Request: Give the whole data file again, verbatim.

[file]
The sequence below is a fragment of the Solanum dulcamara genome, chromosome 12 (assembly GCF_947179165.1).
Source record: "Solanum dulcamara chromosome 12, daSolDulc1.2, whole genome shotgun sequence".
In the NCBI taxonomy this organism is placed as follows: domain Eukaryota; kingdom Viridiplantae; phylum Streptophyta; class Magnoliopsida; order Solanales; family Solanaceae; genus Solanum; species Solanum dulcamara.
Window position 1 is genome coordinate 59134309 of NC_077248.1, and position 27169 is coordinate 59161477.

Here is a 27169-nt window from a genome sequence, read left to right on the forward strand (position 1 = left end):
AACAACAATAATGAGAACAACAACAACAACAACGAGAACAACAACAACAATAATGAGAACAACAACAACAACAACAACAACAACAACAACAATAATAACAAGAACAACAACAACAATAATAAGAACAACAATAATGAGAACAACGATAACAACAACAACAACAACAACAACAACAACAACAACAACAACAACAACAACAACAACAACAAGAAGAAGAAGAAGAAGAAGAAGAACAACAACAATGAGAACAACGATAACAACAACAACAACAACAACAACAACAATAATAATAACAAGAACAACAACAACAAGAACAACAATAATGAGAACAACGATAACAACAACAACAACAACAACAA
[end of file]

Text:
The sequence below is a fragment of the Solanum dulcamara genome, chromosome 12 (assembly GCF_947179165.1).
Source record: "Solanum dulcamara chromosome 12, daSolDulc1.2, whole genome shotgun sequence".
In the NCBI taxonomy this organism is placed as follows: domain Eukaryota; kingdom Viridiplantae; phylum Streptophyta; class Magnoliopsida; order Solanales; family Solanaceae; genus Solanum; species Solanum dulcamara.
Window position 1 is genome coordinate 59134309 of NC_077248.1, and position 27169 is coordinate 59161477.

Here is a 27169-nt window from a genome sequence, read left to right on the forward strand (position 1 = left end):
AACAACAATAATGAGAACAACAACAACAACAACGAGAACAACAACAACAATAATGAGAACAACAACAACAACAACAACAACAACAACAACAATAATAACAAGAACAACAACAACAATAATAAGAACAACAATAATGAGAACAACGATAACAACAACAACAACAACAACAACAACAACAACAACAACAACAACAACAACAACAACAACAAGAAGAAGAAGAAGAAGAAGAAGAACAACAACAATGAGAACAACGATAACAACAACAACAACAACAACAACAACAATAATAATAACAAGAACAACAACAACAAGAACAACAATAATGAGAACAACGATAACAACAACAACAACAACAACAA